0
$\begingroup$

i have data on how a large population (N ~ 1e8) is distributed into (many) categories (i.e. i have count of instances in each category).

some categories have low counts, many categories have a high number of counts. there is no meaningful ordering of the categories.

i also have information on how a particularly selected subset (n ~ 10k) from this population is distributed into the same categories (though the subset has zero counts in some of the population's categories).

i want to test the research hypothesis that the subset has a different distribution into the categories from that of the population. my null hypothesis is that the subset is a uniform random sample from the given population.

should the null hypothesis be rejected, i would furthermore like to identify which of the categories are significantly under/over represented in the subset compared to the population.

to this end i have tried this:

  • trimmed the set of categories under consideration to only include the categories realised by the subset.
  • computed the category ranking of each set
  • tried to fit the problem into a friedman test.

now, my questions to you are:

  • what is the most appropriate test statistic for the given hypothesis?
  • does the friedman test apply here?
  • how would you find which categories are over or under populated assuming the distributions are found to differ?
$\endgroup$
0
$\begingroup$

First, I don't think you mean a "uniform" random sample from a larger population, I think you mean a "simple random sample".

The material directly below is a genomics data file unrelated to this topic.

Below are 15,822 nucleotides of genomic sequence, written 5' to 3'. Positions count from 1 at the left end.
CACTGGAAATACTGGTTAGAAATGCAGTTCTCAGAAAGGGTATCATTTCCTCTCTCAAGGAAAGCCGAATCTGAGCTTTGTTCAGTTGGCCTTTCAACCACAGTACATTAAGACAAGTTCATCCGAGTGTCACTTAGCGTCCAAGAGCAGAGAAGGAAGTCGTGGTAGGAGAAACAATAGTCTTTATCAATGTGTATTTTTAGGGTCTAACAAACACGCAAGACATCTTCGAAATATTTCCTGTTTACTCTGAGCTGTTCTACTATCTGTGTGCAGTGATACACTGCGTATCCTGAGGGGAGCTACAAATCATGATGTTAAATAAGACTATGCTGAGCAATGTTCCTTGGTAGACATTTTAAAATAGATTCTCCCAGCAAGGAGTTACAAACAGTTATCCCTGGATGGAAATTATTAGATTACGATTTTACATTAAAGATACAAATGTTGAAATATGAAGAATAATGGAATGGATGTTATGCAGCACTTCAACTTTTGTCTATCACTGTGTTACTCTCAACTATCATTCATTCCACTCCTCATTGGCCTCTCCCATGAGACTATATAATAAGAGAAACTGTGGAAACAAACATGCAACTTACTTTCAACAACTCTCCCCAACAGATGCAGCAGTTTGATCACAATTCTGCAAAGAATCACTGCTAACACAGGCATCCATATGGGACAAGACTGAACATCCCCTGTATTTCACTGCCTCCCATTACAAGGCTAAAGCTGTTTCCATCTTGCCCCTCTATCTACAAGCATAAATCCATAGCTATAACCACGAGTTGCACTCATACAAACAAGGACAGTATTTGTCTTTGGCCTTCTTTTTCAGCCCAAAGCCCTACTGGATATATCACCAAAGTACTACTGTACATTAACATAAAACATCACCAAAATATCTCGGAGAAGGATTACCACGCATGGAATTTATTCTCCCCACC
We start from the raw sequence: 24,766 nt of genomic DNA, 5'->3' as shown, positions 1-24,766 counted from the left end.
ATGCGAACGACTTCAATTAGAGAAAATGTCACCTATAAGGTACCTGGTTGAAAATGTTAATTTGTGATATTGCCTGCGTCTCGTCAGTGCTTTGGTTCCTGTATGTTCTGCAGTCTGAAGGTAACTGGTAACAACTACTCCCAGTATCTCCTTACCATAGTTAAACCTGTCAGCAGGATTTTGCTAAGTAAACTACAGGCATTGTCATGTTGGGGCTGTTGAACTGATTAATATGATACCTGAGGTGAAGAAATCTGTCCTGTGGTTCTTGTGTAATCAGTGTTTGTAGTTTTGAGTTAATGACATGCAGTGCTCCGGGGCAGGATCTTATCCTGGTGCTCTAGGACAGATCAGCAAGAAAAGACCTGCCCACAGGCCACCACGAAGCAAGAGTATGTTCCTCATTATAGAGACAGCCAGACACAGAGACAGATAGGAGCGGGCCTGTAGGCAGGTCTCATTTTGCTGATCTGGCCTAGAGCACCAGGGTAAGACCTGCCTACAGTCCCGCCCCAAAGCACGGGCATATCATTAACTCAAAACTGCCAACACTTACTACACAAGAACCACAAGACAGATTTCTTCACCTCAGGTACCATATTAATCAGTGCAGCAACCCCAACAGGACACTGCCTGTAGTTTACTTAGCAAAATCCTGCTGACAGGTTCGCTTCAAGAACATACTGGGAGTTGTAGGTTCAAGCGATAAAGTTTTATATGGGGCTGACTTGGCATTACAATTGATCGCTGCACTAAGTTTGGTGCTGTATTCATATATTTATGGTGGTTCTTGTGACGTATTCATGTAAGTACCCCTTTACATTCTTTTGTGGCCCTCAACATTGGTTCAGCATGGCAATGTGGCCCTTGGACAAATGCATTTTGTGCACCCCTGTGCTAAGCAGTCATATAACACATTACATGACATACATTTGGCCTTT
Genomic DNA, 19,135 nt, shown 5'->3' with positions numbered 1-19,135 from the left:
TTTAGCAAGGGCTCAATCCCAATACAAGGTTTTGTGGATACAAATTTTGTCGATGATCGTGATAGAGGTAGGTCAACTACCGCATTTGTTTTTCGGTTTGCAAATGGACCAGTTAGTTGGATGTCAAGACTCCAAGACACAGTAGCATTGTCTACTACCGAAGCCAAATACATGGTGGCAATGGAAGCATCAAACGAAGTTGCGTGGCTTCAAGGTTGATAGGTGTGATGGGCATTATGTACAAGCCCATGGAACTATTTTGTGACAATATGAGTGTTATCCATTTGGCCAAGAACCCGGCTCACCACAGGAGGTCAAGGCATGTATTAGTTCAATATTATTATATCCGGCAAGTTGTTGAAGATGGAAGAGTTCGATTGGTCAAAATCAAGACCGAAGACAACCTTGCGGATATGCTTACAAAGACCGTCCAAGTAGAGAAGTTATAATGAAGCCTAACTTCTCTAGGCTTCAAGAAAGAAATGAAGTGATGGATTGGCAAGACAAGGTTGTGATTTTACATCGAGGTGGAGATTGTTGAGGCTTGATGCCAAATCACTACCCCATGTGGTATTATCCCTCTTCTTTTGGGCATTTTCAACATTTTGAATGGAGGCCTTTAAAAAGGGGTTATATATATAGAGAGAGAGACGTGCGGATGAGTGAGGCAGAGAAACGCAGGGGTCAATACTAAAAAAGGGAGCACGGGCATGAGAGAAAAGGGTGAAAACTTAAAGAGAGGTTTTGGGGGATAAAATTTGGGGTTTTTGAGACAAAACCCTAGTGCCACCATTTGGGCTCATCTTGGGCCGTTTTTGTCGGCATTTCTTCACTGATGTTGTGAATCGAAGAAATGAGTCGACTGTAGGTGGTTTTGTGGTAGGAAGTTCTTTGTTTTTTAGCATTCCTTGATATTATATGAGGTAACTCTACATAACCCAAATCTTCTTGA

Second, I would not trim the population to match the sample.

Third, I wouldn't rank the results, that throws away information.

Fourth, I don't really see how a Friedman test applies here.

Fifth, I would consider a one-way chi square test, treating the population as fixed and seeing if the sample matched it. You cant then try partitioning chi square, see e.g. this thread.

Finally, I would be leery of p values and look at effect size.

$\endgroup$
  • $\begingroup$ thanks for your answer. $\endgroup$ – Óskar Halldórsson Holm Jan 1 at 15:00
  • $\begingroup$ hello peter, thank you for your answer (i was not expecting one so soon!). yes, i meant a simple random sample. i take your point on not trimming, but believe i will still need some trimming, as even in the population some categories contain only few observations so their expected count in the sample is tiny, <<1. perhaps it is cleaner to collect all such categories/counts into a new bin (labelled 'other'). thanks for the link to the partitioned chi square test - i took a look at the links therein and will consider those methods for identifying the outliers. $\endgroup$ – Óskar Halldórsson Holm Jan 1 at 16:34

Your Answer

By clicking "Post Your Answer", you acknowledge that you have read our updated terms of service, privacy policy and cookie policy, and that your continued use of the website is subject to these policies.

Not the answer you're looking for? Browse other questions tagged or ask your own question.